By COLLEEN CREAMER
Whether it’s genetics, age or just a bad day, insomnia is a drag. Difficulty in getting to sleep is increasingly common for those of us in midlife who may be stressed from work, kids either at home or in college or parents whose health may be declining. And with all kinds of programming 24 hours a day, we have created a culture without a circadian rhythm.
Chronic insomnia — a few weeks or more — could be signaling that something is physically wrong such as sleep apnea, restless leg syndrome or other disorders, all of which require a visit to the doctor. But intermittent insomnia needs to be addressed, too, as it can turn into a real problem.
A Self-Fulfilling Prophecy
Mark W. Mahowald, Director of the Minnesota Regional Sleep Disorders Center, says a few days of sleeplessness can turn into “learned insomnia.” Lying in bed unable to sleep for more than 15 minutes, he says, only reinforces the association between no sleep and the bed.
“It’s by far and away the most common form of insomnia,” says Mahowald. “It becomes a self-fulfilling prophecy. The individual is afraid he or she isn’t going to sleep. They don’t. It gets reinforced seven nights a week, and so the original cause may be long gone, but the learned insomnia persists.”
Location, Location, Location
Creating a Blissful Bedroom
- Noise: Block out unwanted sounds with earplugs or use “white noise” such as a fan or an air conditioner.
- Temperature: In general, sleep scientists recommend keeping your room slightly cool.
- Light: Make sure to expose yourself to enough bright light during the day.
- Bed: Get a good mattress and give yourself enough space to sleep. If you share a bed with a partner, make sure it is large enough to give both of you room to move around.
- Other factors: Avoid highly engaging activities such as watching dramatic TV close to bedtime. And, though you may love your dog or cat, they can be keeping you up at night if you share a bed with them.
Learning to Sleep
Sleep experts like Mahowald advise making your bedroom a “queue” for sleep. Not working in bed or watching TV in bed is important if your over-stimulated brain is going to associate the bedroom with sleep. Reading is fine, but not for school or work. Sleep experts also say that making the room dark and free of noise and keeping a consistent sleep schedule is an important part of an overall plan for good sleep habits.
Over-the-counter aids like Melatonin and 5-HTP, which can be bought at health food stores, have received mixed reviews recently. Mahowald says they either only act as a placebo, or they make one tired, but do not provide recuperative sleep. Both melatonin and 5-HTP are considered precursors to serotonin, a neurotransmitter in the brain previously associated with sleep. However, he says, that evidence is now being questioned. And though many swear by herbs such as valerian snd skullcap, Mahowald says there is no scientific evidence that they work for recuperative sleep.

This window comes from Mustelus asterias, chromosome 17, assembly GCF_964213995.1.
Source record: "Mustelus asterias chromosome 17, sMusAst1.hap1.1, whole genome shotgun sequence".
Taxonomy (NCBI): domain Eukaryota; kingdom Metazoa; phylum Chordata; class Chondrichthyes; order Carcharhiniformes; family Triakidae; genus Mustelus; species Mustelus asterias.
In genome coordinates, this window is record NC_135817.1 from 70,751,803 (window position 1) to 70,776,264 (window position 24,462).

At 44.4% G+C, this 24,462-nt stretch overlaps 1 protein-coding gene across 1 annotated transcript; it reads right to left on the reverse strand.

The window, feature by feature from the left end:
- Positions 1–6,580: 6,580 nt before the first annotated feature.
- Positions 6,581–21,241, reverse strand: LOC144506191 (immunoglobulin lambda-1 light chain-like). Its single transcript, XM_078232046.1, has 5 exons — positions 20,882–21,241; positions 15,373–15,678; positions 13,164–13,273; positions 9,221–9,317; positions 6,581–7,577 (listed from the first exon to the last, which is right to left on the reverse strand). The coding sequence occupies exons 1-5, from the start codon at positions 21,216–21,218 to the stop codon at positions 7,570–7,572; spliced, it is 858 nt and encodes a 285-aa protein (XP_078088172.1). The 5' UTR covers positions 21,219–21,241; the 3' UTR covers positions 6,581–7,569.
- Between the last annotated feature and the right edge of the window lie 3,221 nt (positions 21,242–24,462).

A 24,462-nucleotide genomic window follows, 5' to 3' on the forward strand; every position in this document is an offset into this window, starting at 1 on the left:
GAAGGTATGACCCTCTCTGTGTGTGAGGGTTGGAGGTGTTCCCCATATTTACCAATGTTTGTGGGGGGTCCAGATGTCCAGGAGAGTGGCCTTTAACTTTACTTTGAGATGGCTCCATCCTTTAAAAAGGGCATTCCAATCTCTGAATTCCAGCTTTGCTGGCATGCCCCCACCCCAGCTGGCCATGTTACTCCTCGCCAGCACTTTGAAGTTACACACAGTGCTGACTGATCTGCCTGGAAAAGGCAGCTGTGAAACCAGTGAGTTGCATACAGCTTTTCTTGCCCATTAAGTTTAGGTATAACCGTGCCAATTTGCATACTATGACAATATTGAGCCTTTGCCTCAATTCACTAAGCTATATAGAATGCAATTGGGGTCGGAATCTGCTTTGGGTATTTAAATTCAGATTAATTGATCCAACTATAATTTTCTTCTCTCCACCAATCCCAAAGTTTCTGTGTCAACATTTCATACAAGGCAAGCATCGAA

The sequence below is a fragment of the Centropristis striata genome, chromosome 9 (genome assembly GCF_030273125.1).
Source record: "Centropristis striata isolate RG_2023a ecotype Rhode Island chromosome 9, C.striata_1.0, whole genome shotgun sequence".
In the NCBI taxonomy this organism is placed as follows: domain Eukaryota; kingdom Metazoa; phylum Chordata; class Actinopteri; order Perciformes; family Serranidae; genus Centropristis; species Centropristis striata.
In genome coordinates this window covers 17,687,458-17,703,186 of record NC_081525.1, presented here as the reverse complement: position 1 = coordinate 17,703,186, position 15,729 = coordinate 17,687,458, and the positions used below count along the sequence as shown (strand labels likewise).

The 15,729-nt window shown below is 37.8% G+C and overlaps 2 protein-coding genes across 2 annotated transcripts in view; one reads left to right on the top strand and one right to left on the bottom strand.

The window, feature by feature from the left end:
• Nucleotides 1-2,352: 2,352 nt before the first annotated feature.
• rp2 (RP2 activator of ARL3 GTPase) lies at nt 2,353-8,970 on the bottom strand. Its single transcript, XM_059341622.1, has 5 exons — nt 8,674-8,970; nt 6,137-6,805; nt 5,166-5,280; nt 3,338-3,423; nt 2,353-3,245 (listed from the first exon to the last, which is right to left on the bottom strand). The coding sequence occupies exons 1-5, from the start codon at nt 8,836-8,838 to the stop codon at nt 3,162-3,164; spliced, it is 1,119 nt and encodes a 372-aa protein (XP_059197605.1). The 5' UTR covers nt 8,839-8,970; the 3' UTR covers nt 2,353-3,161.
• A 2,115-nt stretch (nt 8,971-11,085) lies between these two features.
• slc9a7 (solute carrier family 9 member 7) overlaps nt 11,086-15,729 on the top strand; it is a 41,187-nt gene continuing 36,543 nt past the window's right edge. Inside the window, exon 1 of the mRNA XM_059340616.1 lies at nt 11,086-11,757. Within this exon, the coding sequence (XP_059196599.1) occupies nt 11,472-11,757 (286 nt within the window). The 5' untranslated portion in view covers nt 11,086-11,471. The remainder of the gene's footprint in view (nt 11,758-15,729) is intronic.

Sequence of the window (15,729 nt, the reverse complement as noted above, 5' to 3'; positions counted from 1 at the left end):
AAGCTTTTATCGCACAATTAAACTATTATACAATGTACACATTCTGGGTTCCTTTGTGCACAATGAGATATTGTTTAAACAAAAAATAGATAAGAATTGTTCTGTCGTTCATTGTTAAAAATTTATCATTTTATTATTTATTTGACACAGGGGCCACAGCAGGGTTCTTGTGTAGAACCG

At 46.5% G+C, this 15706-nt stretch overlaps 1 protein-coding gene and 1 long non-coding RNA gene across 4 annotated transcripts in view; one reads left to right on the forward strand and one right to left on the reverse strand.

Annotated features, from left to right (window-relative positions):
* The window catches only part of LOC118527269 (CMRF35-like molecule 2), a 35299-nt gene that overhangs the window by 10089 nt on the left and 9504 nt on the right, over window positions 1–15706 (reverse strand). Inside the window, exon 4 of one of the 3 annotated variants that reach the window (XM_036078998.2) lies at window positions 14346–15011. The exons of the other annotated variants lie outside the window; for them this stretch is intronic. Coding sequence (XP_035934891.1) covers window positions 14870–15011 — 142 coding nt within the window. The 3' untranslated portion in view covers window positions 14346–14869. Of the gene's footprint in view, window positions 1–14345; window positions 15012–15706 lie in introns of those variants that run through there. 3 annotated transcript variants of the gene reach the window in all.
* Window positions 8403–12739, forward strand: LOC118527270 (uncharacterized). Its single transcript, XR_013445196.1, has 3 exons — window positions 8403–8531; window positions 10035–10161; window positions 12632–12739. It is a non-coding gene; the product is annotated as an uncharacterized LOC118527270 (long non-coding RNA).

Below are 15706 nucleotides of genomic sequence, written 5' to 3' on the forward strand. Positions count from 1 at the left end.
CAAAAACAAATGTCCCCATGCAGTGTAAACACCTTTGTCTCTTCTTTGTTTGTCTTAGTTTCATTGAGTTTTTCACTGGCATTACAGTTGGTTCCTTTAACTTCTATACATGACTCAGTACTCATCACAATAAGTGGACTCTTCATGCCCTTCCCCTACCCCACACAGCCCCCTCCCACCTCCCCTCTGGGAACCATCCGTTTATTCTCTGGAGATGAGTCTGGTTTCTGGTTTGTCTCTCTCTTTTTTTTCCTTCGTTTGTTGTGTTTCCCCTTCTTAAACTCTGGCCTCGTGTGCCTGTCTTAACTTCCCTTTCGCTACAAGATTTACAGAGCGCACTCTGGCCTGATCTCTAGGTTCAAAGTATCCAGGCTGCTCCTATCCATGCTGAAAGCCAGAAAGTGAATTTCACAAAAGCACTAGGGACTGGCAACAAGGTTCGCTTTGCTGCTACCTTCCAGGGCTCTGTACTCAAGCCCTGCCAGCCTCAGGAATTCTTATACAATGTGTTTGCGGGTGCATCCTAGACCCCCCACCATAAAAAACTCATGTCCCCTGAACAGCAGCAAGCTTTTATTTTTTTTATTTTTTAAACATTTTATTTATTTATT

Know When to Quit
Other sleep thieves are caffeine-laden sodas and coffee, either in amounts that are too high or too late in the day. The cutoff time to stop drinking caffeinated drinks varies from person to person, but a good time to stop would be around 2:00 p.m. Exercising late at night can also keep some people awake, because the heart rate remains high after exercise, which has a stimulating effect on the brain.
Ten minutes of stretching the major muscles, or doing basic yoga poses, can make a tremendous difference in your ability to relax as another primary reason for sleeplessness is tension. As little as 15 minutes of meditation every evening can have a long-term impact because meditation, in effect, teaches the brain how to shut out your “script.” A fan produces a good approximation of what is called white noise, because it contains all frequencies and can mask other sounds.
No Midnight Laundering
Still, Mahowald says, the best medicine is prevention. If you do get up because you can’t sleep, do not do laundry or taxes as they will have a backlash effect of rewarding you for not sleeping.
“You can prevent the development of learned insomnia by not lying in bed,” he says. “The best thing to do is to acknowledge that a couple of sleepless night will not have any adverse consequences medically. If you are awake for more than 15 minutes, then you should get out of the bed and do something that does not reward you.”
Watching television, doing some mindless reading or piecing together a puzzle are a few activities that won’t create a subconscious pattern of positive reinforcement.
The amazing brain.